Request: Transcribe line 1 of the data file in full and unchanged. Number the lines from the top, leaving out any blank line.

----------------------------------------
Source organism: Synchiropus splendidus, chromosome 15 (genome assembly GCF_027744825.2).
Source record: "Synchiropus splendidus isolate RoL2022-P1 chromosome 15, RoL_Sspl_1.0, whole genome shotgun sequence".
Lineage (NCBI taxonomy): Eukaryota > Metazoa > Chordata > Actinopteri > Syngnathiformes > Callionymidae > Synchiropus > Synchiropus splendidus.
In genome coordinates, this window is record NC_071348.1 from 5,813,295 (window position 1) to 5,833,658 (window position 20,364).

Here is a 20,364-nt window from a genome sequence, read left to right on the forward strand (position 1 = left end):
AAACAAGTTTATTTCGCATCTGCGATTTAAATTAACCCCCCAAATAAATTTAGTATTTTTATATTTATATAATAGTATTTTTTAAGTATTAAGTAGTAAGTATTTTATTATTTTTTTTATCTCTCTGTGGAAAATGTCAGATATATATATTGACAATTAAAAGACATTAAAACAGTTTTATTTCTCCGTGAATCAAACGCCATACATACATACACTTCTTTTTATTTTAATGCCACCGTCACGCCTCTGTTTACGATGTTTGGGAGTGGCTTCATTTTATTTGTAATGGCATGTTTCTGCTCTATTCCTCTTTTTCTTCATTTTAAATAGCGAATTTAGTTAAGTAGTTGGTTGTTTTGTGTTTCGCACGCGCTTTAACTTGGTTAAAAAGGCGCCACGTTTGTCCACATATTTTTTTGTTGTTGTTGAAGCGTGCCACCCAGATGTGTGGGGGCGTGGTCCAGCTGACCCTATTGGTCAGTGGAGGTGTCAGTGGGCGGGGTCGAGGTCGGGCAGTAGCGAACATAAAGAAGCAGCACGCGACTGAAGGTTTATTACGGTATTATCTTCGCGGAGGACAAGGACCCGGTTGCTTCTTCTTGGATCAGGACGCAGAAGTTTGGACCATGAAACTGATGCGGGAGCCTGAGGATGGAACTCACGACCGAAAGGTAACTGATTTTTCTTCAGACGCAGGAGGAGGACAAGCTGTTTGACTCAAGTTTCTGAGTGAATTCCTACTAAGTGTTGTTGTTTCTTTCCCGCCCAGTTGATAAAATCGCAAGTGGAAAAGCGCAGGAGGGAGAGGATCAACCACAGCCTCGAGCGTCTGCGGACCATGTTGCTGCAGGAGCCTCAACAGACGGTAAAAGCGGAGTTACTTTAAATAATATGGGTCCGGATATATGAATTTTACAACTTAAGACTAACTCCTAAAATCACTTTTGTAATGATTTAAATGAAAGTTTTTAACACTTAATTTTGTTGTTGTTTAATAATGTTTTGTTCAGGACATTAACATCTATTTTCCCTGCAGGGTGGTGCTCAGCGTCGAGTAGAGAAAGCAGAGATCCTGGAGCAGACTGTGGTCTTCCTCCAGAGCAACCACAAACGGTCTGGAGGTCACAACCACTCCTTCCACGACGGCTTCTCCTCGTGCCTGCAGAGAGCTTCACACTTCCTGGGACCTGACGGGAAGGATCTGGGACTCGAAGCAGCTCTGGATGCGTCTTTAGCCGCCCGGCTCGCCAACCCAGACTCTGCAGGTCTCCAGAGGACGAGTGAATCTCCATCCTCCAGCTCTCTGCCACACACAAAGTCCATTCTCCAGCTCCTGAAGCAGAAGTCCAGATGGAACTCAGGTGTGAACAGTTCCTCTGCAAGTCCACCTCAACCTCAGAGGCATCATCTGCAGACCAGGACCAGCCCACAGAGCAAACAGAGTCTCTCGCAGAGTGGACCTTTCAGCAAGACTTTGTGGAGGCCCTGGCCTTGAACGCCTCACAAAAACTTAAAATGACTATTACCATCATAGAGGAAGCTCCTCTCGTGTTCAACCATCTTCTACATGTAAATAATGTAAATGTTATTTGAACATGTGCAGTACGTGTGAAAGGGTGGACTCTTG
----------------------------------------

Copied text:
Source organism: Synchiropus splendidus, chromosome 15 (genome assembly GCF_027744825.2).